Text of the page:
8 thoughts on “A missing value

  1. Exactly how I feel. 6yrs this month since I became disabled. I’ve been struggling with my emotions, I want so badly to work again, and knowing I can’t. I’m having, still, a hard time accepting it. I’ve been a productive person my whole life. Now I feel totally useless. Trying to put a diseased brain at ease is not an easy job. It’s the hardest thing I’ve had to do. Like I’ve said before, I’m a big work in progress. I don’t know if I’ll ever succeed, but I’m trying, because the alternative for me… We’ll just say is a permanent choice. I’m not ready to give up right now. I want to say thank you. You are a great help to me. Your understanding, knowledge and knowing you’re there is a great comfort.


    • No problem. I promise you, you never get used to the idea you can’t work, but it does change and lessen. It’s one of the reasons I suggested blogging. We all need something that gives our lives structure. Without it flounder, which I think, is where you are now. Find something, anything that will get you back into a work/life routine, it helps a lot. That’s how I’ve got through the 6 years since I last worked. Routine, is huge. This is a really old post of mine, but it might help you a little. https://goo.gl/r6WmP7 🙂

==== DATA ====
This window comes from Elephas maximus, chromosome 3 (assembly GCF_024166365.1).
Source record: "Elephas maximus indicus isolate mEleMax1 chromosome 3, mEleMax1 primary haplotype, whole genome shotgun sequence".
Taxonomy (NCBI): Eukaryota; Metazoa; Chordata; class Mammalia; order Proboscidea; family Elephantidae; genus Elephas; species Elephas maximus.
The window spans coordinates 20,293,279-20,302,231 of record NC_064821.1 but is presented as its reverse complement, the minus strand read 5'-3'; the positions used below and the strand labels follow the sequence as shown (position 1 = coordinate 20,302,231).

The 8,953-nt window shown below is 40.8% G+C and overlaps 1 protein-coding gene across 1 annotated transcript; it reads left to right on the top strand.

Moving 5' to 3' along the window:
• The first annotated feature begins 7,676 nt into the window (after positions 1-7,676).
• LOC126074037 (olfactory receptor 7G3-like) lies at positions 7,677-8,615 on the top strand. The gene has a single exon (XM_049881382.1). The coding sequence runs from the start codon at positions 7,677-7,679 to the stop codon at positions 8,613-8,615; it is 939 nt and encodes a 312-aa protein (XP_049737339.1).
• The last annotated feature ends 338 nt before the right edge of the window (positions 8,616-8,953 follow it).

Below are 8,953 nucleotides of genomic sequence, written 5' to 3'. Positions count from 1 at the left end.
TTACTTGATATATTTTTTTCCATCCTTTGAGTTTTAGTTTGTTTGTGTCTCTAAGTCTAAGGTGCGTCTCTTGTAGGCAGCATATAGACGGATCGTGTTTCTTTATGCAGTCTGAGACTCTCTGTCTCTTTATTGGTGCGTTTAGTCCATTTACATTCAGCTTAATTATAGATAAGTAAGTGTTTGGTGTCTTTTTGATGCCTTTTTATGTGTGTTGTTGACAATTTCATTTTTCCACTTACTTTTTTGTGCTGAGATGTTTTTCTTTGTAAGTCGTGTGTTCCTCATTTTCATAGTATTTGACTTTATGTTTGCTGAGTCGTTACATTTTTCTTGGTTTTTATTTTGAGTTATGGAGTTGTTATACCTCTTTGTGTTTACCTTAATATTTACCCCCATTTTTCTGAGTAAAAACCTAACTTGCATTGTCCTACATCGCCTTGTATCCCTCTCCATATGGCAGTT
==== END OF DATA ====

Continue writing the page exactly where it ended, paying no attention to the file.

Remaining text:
Liked by 1 person

  2. You had my heart wrenching. Thank you. These are such valuable worlds. People really need to understand what it’s like, it makes its so much harder when people (especially those close to us) make off remarks about us not working, whether they mean it or not. It’s kicking someone when they are down. Being unemployed is so incredibly hard when you are forced against your will to be so, often resulting in battling feeling some sort of worthlessness and sometimes battling to keep your own life going. Thank you for the motivation and consolation.

    Liked by 1 person

  3. Your posts give a very clear, emotive window into a world I know nothing about. Thank you for writing.
    It also helps that you’re a good writer with a lucid conversational style. I think I’ve been on your blog 2 or 3 times before and I’m always enriched by the posts.

    Liked by 1 person

    • I truly thank you for reading, I wish more that no nothing about what it means to have a chronic illness would read. Not just for all the obvious reasons, but also because any of us can find ourselves exactly where I am, without warning.

      I hope you choose to join me some time in the future again, and you continue to remain fit and healthy.

      Take care 🙂

      Liked by 1 person